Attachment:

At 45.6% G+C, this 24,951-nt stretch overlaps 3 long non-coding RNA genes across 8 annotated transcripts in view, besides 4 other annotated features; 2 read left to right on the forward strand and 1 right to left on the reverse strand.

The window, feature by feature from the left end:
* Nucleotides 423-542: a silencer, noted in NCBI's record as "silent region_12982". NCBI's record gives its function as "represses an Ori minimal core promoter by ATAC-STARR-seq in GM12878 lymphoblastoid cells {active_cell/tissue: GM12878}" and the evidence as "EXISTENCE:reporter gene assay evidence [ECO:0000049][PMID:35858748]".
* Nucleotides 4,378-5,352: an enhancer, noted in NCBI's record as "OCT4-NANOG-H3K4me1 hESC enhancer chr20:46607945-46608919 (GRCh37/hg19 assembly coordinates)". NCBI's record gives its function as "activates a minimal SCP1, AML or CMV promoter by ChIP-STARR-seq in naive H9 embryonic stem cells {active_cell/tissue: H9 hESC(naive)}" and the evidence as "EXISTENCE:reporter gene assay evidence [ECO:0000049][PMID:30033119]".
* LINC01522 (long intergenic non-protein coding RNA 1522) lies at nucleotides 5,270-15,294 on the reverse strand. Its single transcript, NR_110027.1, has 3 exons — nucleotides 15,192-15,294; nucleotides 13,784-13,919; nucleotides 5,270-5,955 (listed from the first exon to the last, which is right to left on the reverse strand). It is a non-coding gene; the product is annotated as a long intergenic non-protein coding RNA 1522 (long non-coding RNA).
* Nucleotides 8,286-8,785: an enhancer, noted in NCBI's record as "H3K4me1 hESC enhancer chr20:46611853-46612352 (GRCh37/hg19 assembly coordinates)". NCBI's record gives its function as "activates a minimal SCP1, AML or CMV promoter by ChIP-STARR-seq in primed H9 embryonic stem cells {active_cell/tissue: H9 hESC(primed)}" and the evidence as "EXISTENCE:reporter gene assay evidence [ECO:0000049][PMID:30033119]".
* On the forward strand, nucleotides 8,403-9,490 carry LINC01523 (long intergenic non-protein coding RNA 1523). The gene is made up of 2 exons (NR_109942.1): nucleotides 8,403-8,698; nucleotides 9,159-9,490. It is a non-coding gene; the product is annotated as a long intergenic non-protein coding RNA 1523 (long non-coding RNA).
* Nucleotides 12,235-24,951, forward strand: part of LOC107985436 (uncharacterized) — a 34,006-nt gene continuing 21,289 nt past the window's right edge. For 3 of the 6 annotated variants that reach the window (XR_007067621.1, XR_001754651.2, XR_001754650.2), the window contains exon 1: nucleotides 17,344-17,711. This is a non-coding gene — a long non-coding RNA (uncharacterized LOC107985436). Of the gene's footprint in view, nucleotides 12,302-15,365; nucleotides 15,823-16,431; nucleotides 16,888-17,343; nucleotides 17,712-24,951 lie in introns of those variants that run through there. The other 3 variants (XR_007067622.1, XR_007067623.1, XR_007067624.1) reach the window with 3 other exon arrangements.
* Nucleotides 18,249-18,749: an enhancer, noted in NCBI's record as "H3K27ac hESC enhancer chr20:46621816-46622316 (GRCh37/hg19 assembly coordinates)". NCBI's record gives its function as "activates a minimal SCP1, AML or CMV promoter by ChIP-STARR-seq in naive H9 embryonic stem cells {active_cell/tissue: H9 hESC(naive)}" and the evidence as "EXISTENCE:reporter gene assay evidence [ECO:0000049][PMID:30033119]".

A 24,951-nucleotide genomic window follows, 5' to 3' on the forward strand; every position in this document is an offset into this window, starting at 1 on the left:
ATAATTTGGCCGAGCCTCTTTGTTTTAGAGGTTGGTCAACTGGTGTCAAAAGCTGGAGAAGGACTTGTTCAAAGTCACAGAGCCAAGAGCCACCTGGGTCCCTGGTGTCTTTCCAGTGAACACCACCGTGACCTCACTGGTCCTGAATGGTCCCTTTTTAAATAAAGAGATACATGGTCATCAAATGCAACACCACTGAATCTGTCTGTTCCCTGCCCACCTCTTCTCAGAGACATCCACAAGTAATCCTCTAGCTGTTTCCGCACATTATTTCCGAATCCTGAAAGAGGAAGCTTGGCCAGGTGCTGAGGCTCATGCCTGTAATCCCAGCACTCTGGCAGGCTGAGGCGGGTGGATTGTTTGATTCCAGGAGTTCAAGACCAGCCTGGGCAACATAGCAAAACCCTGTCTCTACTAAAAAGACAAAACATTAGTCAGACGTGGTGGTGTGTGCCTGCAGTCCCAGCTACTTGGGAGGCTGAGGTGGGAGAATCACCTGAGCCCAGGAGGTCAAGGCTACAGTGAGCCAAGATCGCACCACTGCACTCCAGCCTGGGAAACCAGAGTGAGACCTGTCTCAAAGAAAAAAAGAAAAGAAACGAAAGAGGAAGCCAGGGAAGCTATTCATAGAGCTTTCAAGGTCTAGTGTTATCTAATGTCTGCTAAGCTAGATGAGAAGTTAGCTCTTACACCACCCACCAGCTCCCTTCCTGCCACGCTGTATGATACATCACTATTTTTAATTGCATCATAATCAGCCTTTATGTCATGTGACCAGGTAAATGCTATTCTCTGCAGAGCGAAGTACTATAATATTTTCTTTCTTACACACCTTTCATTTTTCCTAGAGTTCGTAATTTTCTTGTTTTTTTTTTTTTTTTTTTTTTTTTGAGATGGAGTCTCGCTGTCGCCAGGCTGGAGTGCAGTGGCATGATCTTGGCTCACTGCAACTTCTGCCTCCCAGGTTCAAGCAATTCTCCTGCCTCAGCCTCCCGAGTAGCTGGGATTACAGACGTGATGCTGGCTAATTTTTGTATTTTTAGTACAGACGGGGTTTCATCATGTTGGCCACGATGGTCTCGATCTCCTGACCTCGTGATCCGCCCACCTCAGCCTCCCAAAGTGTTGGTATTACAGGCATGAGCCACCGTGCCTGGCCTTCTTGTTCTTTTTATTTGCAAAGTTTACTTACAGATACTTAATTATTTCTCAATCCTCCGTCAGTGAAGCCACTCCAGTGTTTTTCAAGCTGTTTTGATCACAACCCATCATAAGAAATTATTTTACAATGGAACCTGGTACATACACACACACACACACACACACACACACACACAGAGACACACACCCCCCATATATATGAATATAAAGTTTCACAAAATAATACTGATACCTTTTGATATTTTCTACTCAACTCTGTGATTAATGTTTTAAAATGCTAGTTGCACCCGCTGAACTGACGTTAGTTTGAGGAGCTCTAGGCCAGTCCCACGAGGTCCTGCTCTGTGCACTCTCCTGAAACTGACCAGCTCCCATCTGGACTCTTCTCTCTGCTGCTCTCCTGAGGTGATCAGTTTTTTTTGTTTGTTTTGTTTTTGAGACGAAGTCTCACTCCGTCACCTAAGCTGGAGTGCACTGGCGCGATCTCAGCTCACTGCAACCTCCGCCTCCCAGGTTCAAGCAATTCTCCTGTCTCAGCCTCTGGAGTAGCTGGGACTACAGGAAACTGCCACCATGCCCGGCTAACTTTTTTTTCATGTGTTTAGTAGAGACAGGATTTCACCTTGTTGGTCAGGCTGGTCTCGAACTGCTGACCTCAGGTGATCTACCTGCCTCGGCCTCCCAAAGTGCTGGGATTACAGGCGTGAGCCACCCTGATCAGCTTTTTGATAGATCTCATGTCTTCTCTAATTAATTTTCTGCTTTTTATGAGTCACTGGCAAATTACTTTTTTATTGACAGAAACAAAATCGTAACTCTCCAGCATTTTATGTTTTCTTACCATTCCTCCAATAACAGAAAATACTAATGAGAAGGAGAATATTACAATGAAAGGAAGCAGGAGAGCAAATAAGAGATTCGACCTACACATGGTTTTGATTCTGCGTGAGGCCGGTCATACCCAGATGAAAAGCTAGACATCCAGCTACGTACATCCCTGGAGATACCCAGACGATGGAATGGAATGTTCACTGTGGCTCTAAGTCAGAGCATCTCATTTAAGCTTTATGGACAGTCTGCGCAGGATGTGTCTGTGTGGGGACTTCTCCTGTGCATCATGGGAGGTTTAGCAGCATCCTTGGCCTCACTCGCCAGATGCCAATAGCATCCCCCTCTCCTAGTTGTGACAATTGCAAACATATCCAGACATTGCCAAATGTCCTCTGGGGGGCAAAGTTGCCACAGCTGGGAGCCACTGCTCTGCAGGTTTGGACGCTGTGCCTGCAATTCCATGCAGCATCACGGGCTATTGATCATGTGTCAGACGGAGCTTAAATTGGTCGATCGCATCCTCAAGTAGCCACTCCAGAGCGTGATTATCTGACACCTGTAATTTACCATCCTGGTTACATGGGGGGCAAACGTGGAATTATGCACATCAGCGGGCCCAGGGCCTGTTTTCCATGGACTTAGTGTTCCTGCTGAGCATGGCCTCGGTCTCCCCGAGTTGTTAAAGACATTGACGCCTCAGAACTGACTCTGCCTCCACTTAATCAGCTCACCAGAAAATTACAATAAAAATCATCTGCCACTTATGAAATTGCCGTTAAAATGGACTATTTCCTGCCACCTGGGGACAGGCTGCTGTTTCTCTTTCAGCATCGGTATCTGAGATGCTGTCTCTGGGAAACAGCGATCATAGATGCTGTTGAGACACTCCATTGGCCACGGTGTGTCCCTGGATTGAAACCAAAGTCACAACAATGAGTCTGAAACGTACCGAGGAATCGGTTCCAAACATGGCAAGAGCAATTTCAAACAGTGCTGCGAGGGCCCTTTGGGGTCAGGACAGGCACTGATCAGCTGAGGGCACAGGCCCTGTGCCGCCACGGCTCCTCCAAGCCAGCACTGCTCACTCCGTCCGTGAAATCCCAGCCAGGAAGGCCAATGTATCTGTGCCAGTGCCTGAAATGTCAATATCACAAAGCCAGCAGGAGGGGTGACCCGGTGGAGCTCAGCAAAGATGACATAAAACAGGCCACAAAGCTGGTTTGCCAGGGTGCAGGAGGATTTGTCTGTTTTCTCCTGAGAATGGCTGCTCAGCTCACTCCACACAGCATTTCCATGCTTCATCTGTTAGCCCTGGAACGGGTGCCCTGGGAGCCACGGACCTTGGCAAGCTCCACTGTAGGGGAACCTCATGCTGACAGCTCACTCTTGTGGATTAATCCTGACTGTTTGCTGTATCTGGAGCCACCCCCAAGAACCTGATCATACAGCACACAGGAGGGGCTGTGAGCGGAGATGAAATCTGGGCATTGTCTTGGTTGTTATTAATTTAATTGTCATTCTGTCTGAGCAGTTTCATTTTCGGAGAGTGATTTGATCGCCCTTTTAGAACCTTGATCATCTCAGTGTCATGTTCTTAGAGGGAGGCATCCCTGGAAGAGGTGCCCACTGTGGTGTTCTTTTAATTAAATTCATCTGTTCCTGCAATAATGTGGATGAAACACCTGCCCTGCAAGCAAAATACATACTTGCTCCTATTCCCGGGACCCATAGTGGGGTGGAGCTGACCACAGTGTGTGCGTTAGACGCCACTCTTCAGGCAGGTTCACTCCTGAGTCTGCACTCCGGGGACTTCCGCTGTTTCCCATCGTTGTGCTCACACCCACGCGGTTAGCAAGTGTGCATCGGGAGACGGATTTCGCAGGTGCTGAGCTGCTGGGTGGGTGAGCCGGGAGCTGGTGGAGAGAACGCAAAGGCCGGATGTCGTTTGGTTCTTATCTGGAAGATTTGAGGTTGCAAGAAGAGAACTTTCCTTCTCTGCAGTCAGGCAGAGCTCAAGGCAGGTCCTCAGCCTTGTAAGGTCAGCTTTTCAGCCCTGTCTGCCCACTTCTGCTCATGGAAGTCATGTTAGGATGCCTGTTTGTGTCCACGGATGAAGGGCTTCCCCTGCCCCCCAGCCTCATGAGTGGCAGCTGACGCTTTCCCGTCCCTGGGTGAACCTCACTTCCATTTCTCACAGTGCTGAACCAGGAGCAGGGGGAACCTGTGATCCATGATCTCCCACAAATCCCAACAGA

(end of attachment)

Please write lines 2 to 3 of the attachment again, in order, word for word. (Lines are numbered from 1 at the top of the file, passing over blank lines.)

The window, feature by feature from the left end:
* Nucleotides 423-542: a silencer, noted in NCBI's record as "silent region_12982". NCBI's record gives its function as "represses an Ori minimal core promoter by ATAC-STARR-seq in GM12878 lymphoblastoid cells {active_cell/tissue: GM12878}" and the evidence as "EXISTENCE:reporter gene assay evidence [ECO:0000049][PMID:35858748]".